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Carbone v. City of New Castle

United States District Court, W.D. Pennsylvania

March 9, 2017

Kimberlee Rae Carbone, Plaintiff,
v.
The City of New Castle; The County of Lawrence; Chief Robert Salem; Officer David Maiella; Officer Terry Dolquist; Officer Sheila Panella; Correction Officer April Brightshue; Correction Officer Niesha Savage; Commander Mark Keyser; Attorney Joshua Lamancusa; Jameson Health Systems; and Bernard Geiser, M.D., Defendants.

          MEMORANDUM ORDER RE: ECF NO. 131

          MAUREEN P. KELLY CHIEF UNITED STATES MAGISTRATE JUDGE

         Plaintiff Kimberlee Rae Carbone (“Plaintiff”), filed this action under 42 U.S.C. § 1983 against numerous individuals - police officers, corrections officers (including Defendant April Brightshue), and medical personnel - who were allegedly involved in her arrest and subsequent strip and cavity searches following a traffic stop on November 3, 2013. Also named as Defendants are the City of New Castle and the County of Lawrence.

         Presently before the Court Plaintiff's Motion to Compel Directed to Defendant April Brightshue, ECF No. 131, wherein Plaintiff seeks an Order compelling Defendant Brightshue to respond to the following Supplemental Interrogatory and Request for Production:

Please state the name and address of every psychiatrist and/or psychologist and/or medical doctor and/or counselor and/or therapist and/or hospital that April Brightshue has consulted and/or seen and/or received treatment and/or received therapy and/or been hospitalized at and/or admitted to, from the period from January 1, 2012 to the present and provide any and all records regarding the same and/or please execute/complete and provide the attached authorizations to obtain said records.

         ECF No. 131 ¶ 9. Plaintiff argues that Defendant Brightshue's psychiatric records are necessary to generally assess her credibility and, more specifically, to determine: a) what version of events Brightshue gave to her treatment providers and whether that version matches the version of the other Defendants; b) Brightshue's well-being and capacity to accurately process and/or relay information; and c) Brightshue's capacity to handle the stresses of being a corrections officer.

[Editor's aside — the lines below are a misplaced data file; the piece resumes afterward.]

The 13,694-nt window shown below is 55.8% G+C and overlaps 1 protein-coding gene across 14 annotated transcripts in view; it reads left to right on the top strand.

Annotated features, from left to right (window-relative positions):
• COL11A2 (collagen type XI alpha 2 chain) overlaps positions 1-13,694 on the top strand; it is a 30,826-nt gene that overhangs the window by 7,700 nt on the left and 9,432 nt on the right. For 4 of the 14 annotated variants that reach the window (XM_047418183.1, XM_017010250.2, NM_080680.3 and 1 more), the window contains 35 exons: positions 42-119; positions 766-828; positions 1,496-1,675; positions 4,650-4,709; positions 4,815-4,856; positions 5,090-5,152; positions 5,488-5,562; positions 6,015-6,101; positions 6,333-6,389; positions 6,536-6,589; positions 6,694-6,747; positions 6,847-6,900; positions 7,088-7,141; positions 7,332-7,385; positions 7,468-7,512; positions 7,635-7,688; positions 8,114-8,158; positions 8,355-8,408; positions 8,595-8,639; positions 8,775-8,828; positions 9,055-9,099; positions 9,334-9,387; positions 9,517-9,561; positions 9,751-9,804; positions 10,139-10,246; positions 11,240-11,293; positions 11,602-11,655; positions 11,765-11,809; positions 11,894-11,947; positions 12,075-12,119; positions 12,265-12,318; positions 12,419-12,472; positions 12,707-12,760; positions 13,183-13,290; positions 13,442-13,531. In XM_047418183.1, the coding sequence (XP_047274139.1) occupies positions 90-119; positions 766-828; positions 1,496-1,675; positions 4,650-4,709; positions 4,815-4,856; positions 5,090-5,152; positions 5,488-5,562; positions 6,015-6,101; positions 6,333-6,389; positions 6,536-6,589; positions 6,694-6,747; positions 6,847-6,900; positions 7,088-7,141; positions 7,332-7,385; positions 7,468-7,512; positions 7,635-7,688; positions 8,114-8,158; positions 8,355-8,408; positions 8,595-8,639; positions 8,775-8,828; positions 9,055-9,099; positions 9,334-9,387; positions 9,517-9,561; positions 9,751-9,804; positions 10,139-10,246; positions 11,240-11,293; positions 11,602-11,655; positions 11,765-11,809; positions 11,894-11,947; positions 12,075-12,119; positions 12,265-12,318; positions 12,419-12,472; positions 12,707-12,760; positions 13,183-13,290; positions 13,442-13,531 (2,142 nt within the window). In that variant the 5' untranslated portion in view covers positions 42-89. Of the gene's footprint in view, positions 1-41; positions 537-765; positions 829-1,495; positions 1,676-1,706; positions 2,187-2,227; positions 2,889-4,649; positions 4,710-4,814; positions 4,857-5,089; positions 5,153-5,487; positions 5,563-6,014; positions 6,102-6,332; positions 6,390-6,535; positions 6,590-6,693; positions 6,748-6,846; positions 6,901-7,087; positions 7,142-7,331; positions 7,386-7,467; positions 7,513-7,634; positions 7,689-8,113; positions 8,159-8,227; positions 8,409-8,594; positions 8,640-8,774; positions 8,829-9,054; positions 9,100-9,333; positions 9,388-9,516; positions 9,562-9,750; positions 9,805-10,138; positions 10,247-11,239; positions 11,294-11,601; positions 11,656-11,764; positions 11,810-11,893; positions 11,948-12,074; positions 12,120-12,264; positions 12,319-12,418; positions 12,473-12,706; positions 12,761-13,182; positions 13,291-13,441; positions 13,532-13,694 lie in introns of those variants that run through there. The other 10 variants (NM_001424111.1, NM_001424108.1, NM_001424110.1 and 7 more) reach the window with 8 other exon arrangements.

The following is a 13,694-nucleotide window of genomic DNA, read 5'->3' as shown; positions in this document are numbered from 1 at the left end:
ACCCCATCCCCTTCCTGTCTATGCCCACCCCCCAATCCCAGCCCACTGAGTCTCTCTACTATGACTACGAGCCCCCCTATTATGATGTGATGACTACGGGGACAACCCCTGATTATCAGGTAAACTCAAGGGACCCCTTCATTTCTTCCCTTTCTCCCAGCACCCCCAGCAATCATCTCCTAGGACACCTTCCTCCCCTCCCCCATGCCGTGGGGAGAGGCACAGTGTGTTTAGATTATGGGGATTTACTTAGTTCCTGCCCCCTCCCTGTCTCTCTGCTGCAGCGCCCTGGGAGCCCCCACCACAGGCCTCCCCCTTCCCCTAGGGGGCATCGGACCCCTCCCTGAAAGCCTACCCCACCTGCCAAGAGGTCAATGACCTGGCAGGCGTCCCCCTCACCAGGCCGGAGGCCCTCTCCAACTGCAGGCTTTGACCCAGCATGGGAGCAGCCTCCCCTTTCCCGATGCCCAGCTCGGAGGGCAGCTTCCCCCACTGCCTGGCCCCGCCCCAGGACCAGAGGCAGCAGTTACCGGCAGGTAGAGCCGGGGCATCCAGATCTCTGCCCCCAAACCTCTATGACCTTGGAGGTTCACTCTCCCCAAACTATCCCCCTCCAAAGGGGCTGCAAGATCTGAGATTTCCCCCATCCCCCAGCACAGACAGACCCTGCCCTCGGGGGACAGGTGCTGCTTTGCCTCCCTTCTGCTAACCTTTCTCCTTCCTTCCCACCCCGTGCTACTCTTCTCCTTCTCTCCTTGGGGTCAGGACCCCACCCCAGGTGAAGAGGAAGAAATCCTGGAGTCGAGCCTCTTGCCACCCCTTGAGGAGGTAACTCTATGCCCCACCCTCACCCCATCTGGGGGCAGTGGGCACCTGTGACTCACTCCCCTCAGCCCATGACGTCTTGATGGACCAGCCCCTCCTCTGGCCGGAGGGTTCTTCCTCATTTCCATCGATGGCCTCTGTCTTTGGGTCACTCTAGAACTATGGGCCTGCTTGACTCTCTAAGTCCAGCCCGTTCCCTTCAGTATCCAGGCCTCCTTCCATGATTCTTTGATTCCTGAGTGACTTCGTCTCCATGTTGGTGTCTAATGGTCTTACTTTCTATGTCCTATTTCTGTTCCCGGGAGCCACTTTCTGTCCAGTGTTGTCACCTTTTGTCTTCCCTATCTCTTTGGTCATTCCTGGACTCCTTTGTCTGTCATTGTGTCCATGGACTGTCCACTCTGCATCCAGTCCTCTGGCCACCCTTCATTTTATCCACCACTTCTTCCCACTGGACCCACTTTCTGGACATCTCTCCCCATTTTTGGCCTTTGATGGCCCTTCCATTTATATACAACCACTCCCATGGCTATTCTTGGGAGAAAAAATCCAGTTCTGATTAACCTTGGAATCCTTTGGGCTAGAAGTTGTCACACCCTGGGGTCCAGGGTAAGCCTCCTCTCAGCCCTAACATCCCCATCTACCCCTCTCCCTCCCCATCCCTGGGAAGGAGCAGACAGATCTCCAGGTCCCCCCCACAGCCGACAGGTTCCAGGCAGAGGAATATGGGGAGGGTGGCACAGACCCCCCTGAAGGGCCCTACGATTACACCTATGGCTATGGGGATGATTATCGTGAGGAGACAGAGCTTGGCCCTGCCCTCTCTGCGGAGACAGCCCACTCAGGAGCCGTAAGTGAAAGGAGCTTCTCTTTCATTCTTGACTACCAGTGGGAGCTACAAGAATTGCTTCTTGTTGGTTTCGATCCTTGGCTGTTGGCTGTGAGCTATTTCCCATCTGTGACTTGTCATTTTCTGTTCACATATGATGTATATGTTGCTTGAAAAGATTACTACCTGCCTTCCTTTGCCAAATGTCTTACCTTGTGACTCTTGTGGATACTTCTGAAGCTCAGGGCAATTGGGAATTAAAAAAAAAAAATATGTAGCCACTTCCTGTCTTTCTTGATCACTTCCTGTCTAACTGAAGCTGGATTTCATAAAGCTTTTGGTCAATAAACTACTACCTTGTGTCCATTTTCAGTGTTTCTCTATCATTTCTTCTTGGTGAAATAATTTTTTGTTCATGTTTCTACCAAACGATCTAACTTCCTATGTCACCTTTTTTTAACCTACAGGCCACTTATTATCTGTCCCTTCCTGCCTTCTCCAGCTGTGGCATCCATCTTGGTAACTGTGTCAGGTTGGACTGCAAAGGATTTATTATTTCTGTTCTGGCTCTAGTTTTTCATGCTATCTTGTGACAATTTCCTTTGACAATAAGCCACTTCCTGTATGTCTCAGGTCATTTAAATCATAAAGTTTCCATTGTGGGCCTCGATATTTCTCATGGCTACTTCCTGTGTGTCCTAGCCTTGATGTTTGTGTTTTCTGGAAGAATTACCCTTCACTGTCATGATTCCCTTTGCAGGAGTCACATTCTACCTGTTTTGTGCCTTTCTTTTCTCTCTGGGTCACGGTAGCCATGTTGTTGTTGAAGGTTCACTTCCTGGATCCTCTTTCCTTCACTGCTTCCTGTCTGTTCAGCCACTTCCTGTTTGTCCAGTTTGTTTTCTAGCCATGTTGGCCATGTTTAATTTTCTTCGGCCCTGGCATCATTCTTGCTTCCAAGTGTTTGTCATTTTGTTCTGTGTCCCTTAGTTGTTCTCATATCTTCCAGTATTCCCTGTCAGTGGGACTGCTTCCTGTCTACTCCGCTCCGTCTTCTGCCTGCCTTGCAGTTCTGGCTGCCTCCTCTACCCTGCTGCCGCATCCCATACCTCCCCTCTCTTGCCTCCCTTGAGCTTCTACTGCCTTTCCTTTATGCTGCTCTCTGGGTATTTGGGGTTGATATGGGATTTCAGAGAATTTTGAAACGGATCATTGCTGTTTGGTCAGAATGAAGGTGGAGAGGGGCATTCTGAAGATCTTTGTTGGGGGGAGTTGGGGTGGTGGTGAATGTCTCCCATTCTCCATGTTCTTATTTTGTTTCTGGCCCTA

Id. ¶¶ 11-13.

         Under Fed.R.Civ.P. 26(b)(1), the scope of discovery is defined as follows:

Parties may obtain discovery regarding any nonprivileged matter that is relevant to any party's claim or defense and proportional to the needs of the case, considering the importance of the issues at stake in the action, the amount in controversy, the parties' relative access to relevant information, the parties' resources, the importance of the discovery in resolving the issues, and whether the burden or expense of the proposed discovery outweighs its likely benefit. Information within this scope of discovery need not be admissible in evidence to be discoverable.

         Rulings regarding the proper scope of discovery under Rule 26, and the extent to which discovery may be compelled, are matters consigned to the Court's discretion and judgment. Wisniewski v. Johns-Manville Corp., 812 F.2d 81, 90 (3d Cir. 1987). This discretion, however, is guided by certain basic principles. In particular, it is clear that Rule 26's broad definition reaches only “nonprivileged matter that is relevant to any party's claim or defense.” Valid claims of relevance and privilege therefore restrict the Court's discretion in ruling on discovery issues. Further, the party moving to compel discovery bears the initial burden of proving the relevance of the requested information. Morrison v. Philadelphia Housing Auth., 203 F.R.D. 195, 196 (E.D. Pa. 2001).

         In the instant case, the Court finds not only that Defendant Brightshue's psychotherapeutic records are privileged but that Plaintiff has not met her burden of establishing their relevance. Indeed, the United States Supreme Court has specifically held that confidential communications between licensed psychotherapist and psychologists and their patients during the course of treatment are privileged and protected from disclosure under Federal Rule of Evidence 501. Jaffe v. Redmond, 518 U.S. 1 (1996).

         In addition, Plaintiff's assertions of relevance largely revolve around her need to assess Brightshue's credibility. Plaintiff's arguments, however, are based on deposition testimony made by witnesses and/or other Defendants regarding matters unrelated to Brightshue or the strip search she conducted. ECF No. 131 ¶ 8. For instance, it escapes the Court what relevance Brightshue's psychotherapeutic records have to the fact that Officer Dolquist testified that Field Sobriety Tests were performed on Plaintiff before she was transported to the Lawrence County Jail when no such tests were performed. Moreover, Plaintiff had the opportunity to test Brightshue's credibility and her recollection of events during her deposition and, should the case proceed to trial, will, perhaps, have the opportunity to do so again.

         Accordingly, the following Order is entered:

         ORDER

         AND NOW, this 9th day of March, 2017, IT IS HEREBY ORDERED that Plaintiff's Motion to Compel Directed to ...


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